By default, bar plots using geom_bar() show the count of observations for each value. We can also show other types of data, such as calculating and showing the mean instead.

Let’s say we want to see how much an animal sleeps on average by the kind of food it eats, based on the msleep dataset. The code below does just that! Recall that passing stat = "identity" to a geom_bar() layer tells ggplot2 to display values as is, rather than count the number of occurrences. We can similarly use stat = "summary", which tells ggplot2 to summarize values according to a provided function. We can specify fun = "mean" to summarize our y axis variable by calculating mean values for each value in our x axis variable.

# Filter our data to include only hours spent asleep, omitting NA values msleep_means_df <- msleep %>% filter(status == "asleep") %>% na.omit() # Construct a bar plot calculating and displaying means msleep_meanbar <- ggplot(msleep_means_df, aes(x = diet, y = hours)) + labs(title="Mean Hours Asleep by Diet") + geom_bar(stat = "summary", fun = "mean")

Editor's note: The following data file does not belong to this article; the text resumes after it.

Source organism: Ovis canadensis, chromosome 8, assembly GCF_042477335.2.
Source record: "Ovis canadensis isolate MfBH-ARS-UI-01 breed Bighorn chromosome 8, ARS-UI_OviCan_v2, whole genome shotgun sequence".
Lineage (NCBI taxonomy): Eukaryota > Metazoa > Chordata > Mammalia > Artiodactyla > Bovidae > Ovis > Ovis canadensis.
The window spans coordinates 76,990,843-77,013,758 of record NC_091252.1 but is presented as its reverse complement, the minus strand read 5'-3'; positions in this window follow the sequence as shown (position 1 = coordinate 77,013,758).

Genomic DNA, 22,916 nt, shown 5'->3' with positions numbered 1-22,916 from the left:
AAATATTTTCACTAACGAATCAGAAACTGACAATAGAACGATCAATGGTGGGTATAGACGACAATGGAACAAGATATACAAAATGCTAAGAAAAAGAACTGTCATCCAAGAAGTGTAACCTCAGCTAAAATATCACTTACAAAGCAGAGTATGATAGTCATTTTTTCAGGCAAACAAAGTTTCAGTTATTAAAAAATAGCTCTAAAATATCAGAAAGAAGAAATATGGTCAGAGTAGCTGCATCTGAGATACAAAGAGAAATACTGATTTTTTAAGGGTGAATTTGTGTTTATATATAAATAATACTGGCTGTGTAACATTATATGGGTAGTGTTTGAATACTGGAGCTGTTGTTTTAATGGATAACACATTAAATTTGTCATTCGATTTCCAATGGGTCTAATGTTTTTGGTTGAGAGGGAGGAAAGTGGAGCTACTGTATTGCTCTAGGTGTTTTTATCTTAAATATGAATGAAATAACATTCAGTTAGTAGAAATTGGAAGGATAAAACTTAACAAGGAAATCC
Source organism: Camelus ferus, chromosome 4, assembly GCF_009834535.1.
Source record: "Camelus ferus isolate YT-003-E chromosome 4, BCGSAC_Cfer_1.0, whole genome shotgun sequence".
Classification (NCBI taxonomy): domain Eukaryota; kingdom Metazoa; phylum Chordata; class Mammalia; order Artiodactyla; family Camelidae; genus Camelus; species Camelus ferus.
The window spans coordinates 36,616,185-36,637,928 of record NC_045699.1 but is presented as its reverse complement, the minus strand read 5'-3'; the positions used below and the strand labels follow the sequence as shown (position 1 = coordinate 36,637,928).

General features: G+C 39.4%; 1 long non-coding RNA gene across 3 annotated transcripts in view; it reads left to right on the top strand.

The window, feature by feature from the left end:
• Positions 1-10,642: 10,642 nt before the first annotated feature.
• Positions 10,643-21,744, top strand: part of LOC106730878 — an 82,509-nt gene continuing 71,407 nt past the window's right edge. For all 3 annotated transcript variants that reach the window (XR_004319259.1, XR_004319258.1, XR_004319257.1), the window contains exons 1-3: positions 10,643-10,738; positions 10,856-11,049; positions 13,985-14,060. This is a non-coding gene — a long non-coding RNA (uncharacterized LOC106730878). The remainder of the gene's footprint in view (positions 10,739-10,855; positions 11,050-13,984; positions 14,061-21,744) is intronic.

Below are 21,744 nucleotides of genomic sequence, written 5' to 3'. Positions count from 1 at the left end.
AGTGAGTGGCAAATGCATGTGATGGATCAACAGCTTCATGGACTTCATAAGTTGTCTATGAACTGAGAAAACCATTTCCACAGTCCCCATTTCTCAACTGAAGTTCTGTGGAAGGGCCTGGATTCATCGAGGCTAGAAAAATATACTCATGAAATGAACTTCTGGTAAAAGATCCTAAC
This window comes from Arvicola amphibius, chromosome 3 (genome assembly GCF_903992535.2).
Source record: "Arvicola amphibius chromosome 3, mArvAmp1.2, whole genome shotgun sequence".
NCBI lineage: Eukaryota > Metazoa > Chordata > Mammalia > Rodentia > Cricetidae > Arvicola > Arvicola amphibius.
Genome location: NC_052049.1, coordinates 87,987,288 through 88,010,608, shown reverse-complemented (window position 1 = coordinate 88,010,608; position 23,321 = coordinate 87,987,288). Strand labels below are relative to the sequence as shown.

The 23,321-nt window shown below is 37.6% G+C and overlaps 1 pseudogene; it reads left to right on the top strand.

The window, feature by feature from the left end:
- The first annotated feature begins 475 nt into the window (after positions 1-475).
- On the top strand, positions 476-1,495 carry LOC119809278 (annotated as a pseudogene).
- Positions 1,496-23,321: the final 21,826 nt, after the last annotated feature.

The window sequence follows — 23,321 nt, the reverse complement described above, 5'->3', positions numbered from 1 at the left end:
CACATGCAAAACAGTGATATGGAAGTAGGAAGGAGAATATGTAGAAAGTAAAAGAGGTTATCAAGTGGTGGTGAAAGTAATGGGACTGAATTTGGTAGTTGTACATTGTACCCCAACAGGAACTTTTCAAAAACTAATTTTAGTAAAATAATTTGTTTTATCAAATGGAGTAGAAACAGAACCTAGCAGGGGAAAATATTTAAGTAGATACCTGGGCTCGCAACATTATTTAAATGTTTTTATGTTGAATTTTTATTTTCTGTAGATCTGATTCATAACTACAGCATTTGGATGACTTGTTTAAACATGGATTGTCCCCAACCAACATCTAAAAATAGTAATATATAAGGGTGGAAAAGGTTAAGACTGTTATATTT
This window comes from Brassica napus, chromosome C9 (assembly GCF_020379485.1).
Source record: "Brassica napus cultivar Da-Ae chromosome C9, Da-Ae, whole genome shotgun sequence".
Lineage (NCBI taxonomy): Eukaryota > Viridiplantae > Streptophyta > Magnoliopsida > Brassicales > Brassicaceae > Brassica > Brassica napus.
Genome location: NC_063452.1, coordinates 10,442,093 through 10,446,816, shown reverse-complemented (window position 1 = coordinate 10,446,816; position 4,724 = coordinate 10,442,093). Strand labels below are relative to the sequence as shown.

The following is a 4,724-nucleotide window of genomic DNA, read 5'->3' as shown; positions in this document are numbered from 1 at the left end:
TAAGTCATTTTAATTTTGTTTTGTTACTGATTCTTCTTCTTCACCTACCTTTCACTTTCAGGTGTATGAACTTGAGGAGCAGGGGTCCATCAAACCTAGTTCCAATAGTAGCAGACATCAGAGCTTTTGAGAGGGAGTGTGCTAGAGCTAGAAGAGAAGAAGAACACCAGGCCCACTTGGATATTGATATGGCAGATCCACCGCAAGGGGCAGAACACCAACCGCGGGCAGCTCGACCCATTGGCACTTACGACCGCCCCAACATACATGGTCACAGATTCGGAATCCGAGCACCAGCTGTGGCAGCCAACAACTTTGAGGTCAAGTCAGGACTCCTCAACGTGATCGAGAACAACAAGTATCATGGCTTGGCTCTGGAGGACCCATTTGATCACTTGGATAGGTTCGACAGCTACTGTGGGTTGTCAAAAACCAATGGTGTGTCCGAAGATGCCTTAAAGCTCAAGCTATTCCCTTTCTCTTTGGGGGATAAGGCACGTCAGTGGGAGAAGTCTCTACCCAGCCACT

Here’s how this plot looks. In the msleep dataset, insectivores (animals that eat insects) sleep for fifteen hours a day on average, which is far more than animals with other diets!

Bar Plot: Mean Hours Asleep by Diet



We now want to calculate mean graduation rates for all students across all schools by year in our graduation_df dataset. We’ve filtered graduation_df to only retain rows where the Demographic column equals Total Cohort and the Status column equals Graduated.

Run the head() function on our new graduation_means_df data frame to examine it.


Create a bar plot using graduation_means_df named graduation_meanbar. Map Year to the x axis and Pct to the y axis. Use stat = "summary" and fun = "mean" to calculate and display mean values on the y axis.

Print the plot to see the change in mean graduation rates over time!

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